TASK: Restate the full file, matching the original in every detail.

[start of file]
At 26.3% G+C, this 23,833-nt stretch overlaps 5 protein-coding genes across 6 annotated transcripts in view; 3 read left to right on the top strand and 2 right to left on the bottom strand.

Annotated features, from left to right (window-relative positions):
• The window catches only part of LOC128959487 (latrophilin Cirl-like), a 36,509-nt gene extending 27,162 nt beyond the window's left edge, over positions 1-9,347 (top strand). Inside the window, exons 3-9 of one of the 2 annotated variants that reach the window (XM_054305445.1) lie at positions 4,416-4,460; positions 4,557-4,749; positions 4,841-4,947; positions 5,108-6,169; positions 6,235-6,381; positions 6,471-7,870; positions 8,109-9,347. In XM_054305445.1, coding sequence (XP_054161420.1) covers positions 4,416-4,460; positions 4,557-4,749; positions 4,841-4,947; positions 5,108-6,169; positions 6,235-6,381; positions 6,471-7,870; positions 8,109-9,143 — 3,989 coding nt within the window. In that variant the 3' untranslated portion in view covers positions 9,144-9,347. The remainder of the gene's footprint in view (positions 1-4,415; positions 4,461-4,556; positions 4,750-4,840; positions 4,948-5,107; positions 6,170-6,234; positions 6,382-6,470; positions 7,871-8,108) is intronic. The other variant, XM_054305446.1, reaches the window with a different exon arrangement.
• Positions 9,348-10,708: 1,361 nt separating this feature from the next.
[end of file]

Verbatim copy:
At 26.3% G+C, this 23,833-nt stretch overlaps 5 protein-coding genes across 6 annotated transcripts in view; 3 read left to right on the top strand and 2 right to left on the bottom strand.

Annotated features, from left to right (window-relative positions):
• The window catches only part of LOC128959487 (latrophilin Cirl-like), a 36,509-nt gene extending 27,162 nt beyond the window's left edge, over positions 1-9,347 (top strand). Inside the window, exons 3-9 of one of the 2 annotated variants that reach the window (XM_054305445.1) lie at positions 4,416-4,460; positions 4,557-4,749; positions 4,841-4,947; positions 5,108-6,169; positions 6,235-6,381; positions 6,471-7,870; positions 8,109-9,347. In XM_054305445.1, coding sequence (XP_054161420.1) covers positions 4,416-4,460; positions 4,557-4,749; positions 4,841-4,947; positions 5,108-6,169; positions 6,235-6,381; positions 6,471-7,870; positions 8,109-9,143 — 3,989 coding nt within the window. In that variant the 3' untranslated portion in view covers positions 9,144-9,347. The remainder of the gene's footprint in view (positions 1-4,415; positions 4,461-4,556; positions 4,750-4,840; positions 4,948-5,107; positions 6,170-6,234; positions 6,382-6,470; positions 7,871-8,108) is intronic. The other variant, XM_054305446.1, reaches the window with a different exon arrangement.
• Positions 9,348-10,708: 1,361 nt separating this feature from the next.